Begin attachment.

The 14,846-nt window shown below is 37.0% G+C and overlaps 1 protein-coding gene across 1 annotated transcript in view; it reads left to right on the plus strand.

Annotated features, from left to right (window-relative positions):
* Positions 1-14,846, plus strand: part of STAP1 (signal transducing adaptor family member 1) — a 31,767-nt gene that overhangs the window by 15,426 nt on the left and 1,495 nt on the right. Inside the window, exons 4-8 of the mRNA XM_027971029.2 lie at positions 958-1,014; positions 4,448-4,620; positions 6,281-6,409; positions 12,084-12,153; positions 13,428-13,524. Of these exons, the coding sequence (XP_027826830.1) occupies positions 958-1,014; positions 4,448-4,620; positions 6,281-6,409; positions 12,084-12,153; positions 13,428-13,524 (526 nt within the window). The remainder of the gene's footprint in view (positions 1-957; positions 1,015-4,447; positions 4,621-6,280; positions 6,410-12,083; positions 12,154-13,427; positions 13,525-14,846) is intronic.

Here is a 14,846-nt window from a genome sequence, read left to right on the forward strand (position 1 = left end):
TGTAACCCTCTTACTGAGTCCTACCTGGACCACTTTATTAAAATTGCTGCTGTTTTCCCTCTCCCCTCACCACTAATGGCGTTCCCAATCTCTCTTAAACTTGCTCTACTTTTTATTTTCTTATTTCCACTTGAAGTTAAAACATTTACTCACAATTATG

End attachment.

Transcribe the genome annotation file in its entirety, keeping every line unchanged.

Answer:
The 14,846-nt window shown below is 37.0% G+C and overlaps 1 protein-coding gene across 1 annotated transcript in view; it reads left to right on the plus strand.

Annotated features, from left to right (window-relative positions):
* Positions 1-14,846, plus strand: part of STAP1 (signal transducing adaptor family member 1) — a 31,767-nt gene that overhangs the window by 15,426 nt on the left and 1,495 nt on the right. Inside the window, exons 4-8 of the mRNA XM_027971029.2 lie at positions 958-1,014; positions 4,448-4,620; positions 6,281-6,409; positions 12,084-12,153; positions 13,428-13,524. Of these exons, the coding sequence (XP_027826830.1) occupies positions 958-1,014; positions 4,448-4,620; positions 6,281-6,409; positions 12,084-12,153; positions 13,428-13,524 (526 nt within the window). The remainder of the gene's footprint in view (positions 1-957; positions 1,015-4,447; positions 4,621-6,280; positions 6,410-12,083; positions 12,154-13,427; positions 13,525-14,846) is intronic.

Here is a 14,846-nt window from a genome sequence, read left to right on the forward strand (position 1 = left end):
TGTAACCCTCTTACTGAGTCCTACCTGGACCACTTTATTAAAATTGCTGCTGTTTTCCCTCTCCCCTCACCACTAATGGCGTTCCCAATCTCTCTTAAACTTGCTCTACTTTTTATTTTCTTATTTCCACTTGAAGTTAAAACATTTACTCACAATTATG